Medical and scientific advisers will continue to appear at the government’s coronavirus briefings – but “perhaps not on a daily basis”.
Dominic Raab was asked about why the weekly appearances by experts have reduced since the beginning of the month.
The foreign secretary, who appeared alone at Monday’s COVID-19 news briefing in Downing Street, said: “Scientists and the chief and deputy medical officers will continue to come and attend these press conferences.
“I think it is also true to say that as we go down the road map and start to talk about the changes we are making, whether it is to business, schools or other areas, we will also bring other independent experts along and make sure we can answer the full range of questions that people have.”
When it was put to him that there were some questions that medical experts would be better equipped at answering than politicians, Mr Raab responded: “Well, you haven’t tried me on a question I can’t answer yet but I am happy to be proved wrong.
“Look, you are right to say the scientists and the medical advisers are important.
“They will continue to attend these press conferences, perhaps not on a daily basis – they’ve got a huge amount of other work to do – and undoubtedly the politicians need to answer the judgement calls we make based on the evolving science.”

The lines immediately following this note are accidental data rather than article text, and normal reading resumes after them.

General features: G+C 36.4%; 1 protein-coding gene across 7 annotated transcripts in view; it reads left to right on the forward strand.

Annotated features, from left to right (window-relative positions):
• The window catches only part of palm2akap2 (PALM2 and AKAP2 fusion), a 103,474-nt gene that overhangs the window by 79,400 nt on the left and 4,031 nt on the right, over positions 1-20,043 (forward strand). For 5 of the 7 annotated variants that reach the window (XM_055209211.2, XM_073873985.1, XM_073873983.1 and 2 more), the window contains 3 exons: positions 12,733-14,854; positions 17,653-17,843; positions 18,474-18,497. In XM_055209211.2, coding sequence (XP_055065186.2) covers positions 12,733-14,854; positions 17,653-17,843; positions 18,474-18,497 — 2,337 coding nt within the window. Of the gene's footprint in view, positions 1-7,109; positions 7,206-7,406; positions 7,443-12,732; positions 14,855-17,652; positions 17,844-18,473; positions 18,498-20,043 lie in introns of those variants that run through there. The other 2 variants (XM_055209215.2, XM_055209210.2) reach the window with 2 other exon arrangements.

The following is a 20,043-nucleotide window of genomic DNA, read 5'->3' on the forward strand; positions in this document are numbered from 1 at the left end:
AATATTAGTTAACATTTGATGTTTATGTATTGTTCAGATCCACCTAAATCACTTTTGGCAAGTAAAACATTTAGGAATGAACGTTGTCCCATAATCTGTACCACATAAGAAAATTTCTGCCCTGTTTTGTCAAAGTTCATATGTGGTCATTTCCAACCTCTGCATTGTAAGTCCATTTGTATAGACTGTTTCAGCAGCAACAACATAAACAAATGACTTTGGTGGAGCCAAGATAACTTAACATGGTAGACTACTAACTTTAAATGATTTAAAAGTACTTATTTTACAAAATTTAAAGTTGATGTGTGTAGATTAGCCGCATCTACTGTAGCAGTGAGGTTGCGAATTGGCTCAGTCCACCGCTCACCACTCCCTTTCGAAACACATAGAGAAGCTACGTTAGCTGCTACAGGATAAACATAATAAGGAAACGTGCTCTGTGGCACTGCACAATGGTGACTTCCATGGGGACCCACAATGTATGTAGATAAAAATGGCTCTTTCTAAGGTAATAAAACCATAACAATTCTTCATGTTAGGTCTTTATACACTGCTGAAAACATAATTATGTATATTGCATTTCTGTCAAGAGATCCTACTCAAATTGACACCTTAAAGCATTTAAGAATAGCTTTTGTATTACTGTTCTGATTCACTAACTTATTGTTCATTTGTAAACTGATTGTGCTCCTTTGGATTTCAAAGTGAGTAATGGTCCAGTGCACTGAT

It comes after a spokesman for Prime Minister Boris Johnson said there was not an issue in the government’s relationship with scientists amid the coronavirus pandemic.
Last week, Transport Secretary Grant Shapps denied reports that Ruth May, the chief nursing officer for England, was dropped from the briefings because she refused to defend Dominic Cummings, the PM’s top adviser.
According to reports, she stood down from a briefing when she refused to support his decision to move his family 260 miles to Durham to stay on his parents’ farm during lockdown.
Reports have suggested that England’s chief medical officer Professor Chris Whitty and Sir Patrick Vallance, the government’s chief scientific adviser were on “resignation watch”.
Both men appeared alongside the PM at the coronavirus news conference last Wednesday, but other experts have not been seen at them this month.
Professor Jonathan Van-Tam and Dr Jenny Harries, two of the three deputy chief medical officers for England, last appeared on 30 and 31 May respectively.
Professor Stephen Powis, national medical director of NHS England, has featured at one briefing so far this month, having attended eight of them in May.
Asked by reporters at a virtual Westminster briefing if there was an issue between ministers and the scientists, Mr Johnson’s spokesman said: “No – last week you saw, from memory, the chief medical officer, the chief scientific adviser, you saw NHS England’s medical director, you saw Baroness Harding who is in charge of test and trace, you also saw the Health and Safety Executive and a couple of others as well…
“There won’t be an expert there every day but you will still see them.”